Of course, to say that I have a constitutional right to take a nuclear bomb into a federal courthouse is facially preposterous -- nobody believes the Amendment means that -- which means nobody is actually a 'textualist' in the strict sense because that would be preposterous. Textualists are people who think we should focus much more on the plain text, and do much less interpretation, but even the ones who pretend to be hard-liners really aren't, because none of them will make the claim that convicted homicidal maniacs have a Constitutional right to own nuclear bombs.

Therefore the plain text cannot be used for interpretation. We MUST apply human reason to it. People who say otherwise are, in my opinion, nutters.

I was pointing out the ridiculousness of your previous argument, not stating a fact. Perhaps you would do well with learning to argue, prior to attempting to argue. While that might sound condescending, I can assure you it isn't.

Comment: Re:I for one . . . (Score 1) 1615

by Montezumaa (#46779037) Attached to: Retired SCOTUS Justice Wants To 'Fix' the Second Amendment

Give the liberals some credit. The reason the 2nd Amendment is difficult to interpret literally is because the literal reading is absurd. The plain text clearly gives every convicted death row inmate the right to take hydrogen bombs into their high-security prison cells -- because what else does "shall not be infringed" mean?. So, since we can't possibly look to the text to figure out its limits, we pretty much have to find the limits by applying reason -- and reasonable people sometimes disagree.

If your claim were true, then imprisonment would be unconstitutional, across the board. Though, we know that isn't true. People need to stop attempting to apply small portions of an issue to support their argument and start applying the whole issue during a discussion. At the very least, your argument might hold more legitimacy.

Comment: Re:The Canadian Exodus.... (Score 1) 1615

by Montezumaa (#46778959) Attached to: Retired SCOTUS Justice Wants To 'Fix' the Second Amendment

Firstly, no one has the right to question me on my "need" for a select-firearm/full automatic firearm. We don't question people on their need for an automatic transmission in their motor vehicle. A fully automatic firearm doesn't mean that said firearm operates in "god mode"(unlimited ammunition), so the positives gains from a full automatic firearm are not that great. Though, it isn't within society's scope of authority to question my "need", or even question why I want anything.

Secondly, a semi-automatic firearm can provide close to or the same rate of fire as a full automatic firearm(through "bump-firing", or other, "non-permanent" alterations). Still, though, one is required to reload the firearm in question. So, how exactly are "full automatic" firearms "more deadly" than semi-automatic firearms? I guess it is the same logic that is used to claim that silencers/suppressors make firearms "more deadly", when it's just as untrue. Though, I have learned(sadly) that in this instance, the anti-firearm crowd rarely, if not never, uses facts and truth to argue their points(I would rather have an honorable, and honest debate, rather than petty politically arguments which are totally unrelated).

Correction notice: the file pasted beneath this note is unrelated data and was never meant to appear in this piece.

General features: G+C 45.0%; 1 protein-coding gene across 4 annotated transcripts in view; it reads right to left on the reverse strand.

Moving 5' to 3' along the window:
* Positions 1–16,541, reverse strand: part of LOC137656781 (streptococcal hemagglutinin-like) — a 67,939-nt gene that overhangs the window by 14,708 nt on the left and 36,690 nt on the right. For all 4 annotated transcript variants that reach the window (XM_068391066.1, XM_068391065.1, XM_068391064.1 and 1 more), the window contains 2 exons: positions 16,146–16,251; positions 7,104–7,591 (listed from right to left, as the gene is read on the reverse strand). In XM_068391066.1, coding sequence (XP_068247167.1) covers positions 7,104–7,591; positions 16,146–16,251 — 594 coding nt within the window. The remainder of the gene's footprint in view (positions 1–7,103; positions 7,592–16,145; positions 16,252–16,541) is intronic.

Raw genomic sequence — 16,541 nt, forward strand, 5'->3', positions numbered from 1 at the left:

Lastly, "full automatic" firearms are one of many types of arms that the Second Amendment covers. After all, the militia needs to be capable of fighting a war, if the need arises, and most, if not all, militaries utilize full automatic firearm, through select-fire mechanisms(safe, semi, and full auto fire options; though, not always).

Comment: Re:Sexism (Score 1) 1615

by Montezumaa (#46778635) Attached to: Retired SCOTUS Justice Wants To 'Fix' the Second Amendment

Militias have historically been focused on the male population, for obvious reasons. If human females were the naturally stronger(physically-speaking) sex, then it would have been females that were historically a part of a region's militia. There wasn't some grand conspiracy to "disenfranchise" females, or any other group.

It is high time that people drop the sexism claims, just like so many other discrimination claims. Most people don't want equal treatment, they want their version of "equal treatment", in which there exists legislative inequalities, and not just some societal inequalities.

Comment: Re:Militia, then vs now (Score 1) 1615

by Montezumaa (#46778487) Attached to: Retired SCOTUS Justice Wants To 'Fix' the Second Amendment

So, you are arguing against a legal, and wholly legitimate act(self-defense), by bringing up a wholly illegal act(stealing; theft is, after all, malum in se and not malum prohibitum, like the numerous firearm and drug laws) and twisting it make your argument seem to make sense. To be clear, you have only shown yourself to be a fool. The commission of a theft isn't lessened if the perpetrator receives a benefit that far outweighs the loss to the victim. While it might make a "heartwarming story" to a number of idiots in the world today, it is still a criminal act.